Sale of Maariv is good news
The reduction in the number of media outlets and their concentration in the hands of a few, with little competition among them, will harm the foundations of our democracy.
The deal put together for the purchase by Shlomo Ben-Zvi, publisher of the daily Makor Rishon, of the Maariv newspaper for NIS 85 million is encouraging news for the Israeli press. It is to be hoped that the understandings between Ben-Zvi and Maariv’s owner, Nochi Dankner, will indeed result in a signed agreement. Maariv has been threatened by debts and losses in the hundreds of millions of shekels; the closure of such a veteran newspaper would weaken the free press in Israel and result in some 2,000 people losing their jobs, including hundreds of journalists. And so the paper’s sale to another publisher, even at the cost of a good many of its jobs, is encouraging in the hard times the print media and media in general are experiencing these days.
It is no secret that Haaretz’s positions differ from those of Maariv and certainly those of Makor Rishon. Ben-Zvi is a right-winger and a resident of the settlement of Efrat. But as opposed to the current owner, who bought the paper to promote his economic and personal agenda, the purchase of Maariv by a professional publisher who understands the media business is the right move. It is to be hoped that Ben-Zvi, even if he gives his new newspaper a clear political line, will maintain its professional level and quality, and also ensure freedom of expression.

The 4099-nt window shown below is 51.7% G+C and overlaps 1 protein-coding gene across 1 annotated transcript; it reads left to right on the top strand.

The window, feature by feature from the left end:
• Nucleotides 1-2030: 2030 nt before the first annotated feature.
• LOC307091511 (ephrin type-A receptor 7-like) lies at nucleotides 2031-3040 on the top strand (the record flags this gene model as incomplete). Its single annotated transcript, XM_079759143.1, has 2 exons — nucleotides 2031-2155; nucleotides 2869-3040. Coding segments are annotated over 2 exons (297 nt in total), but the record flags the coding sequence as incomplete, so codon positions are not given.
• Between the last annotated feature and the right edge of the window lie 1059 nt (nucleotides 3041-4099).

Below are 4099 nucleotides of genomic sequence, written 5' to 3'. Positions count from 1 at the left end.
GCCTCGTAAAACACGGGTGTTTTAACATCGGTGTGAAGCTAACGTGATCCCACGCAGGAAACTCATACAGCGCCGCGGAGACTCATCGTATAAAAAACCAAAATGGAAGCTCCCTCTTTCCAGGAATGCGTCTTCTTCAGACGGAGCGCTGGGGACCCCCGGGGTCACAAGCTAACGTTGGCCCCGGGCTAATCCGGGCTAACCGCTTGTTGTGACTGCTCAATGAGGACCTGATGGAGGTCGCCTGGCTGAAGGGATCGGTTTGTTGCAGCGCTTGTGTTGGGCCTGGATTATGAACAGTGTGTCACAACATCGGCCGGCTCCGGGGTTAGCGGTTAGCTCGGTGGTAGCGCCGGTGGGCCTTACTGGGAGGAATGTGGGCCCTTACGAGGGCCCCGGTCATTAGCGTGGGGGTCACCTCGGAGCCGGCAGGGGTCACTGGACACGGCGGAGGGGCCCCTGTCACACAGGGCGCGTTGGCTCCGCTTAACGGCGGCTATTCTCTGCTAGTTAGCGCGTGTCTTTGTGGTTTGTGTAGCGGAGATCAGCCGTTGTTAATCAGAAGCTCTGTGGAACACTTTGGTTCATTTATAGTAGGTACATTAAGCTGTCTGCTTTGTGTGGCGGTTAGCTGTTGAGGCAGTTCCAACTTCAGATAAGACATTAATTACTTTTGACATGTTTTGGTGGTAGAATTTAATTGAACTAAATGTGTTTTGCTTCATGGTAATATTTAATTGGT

The shrinking media arena in Israel should worry not only journalists, whose livelihood is in danger, but every person who values democracy and understands the critical importance of a pluralistic, varied and free media. The threat in the shuttering of media outlets, print and television, is no less than the threat of harm to any other democratic instrument, whether it be a human rights group or a law enforcement agency.
The reduction in the number of media outlets and their concentration in the hands of a few, with little competition among them, will harm the foundations of our democracy. It is to be hoped that under its new ownership, Maariv will fulfill the task of every media outlet in a democratic country and keep at bay the shadow of extinction hanging over the press in Israel and the world.
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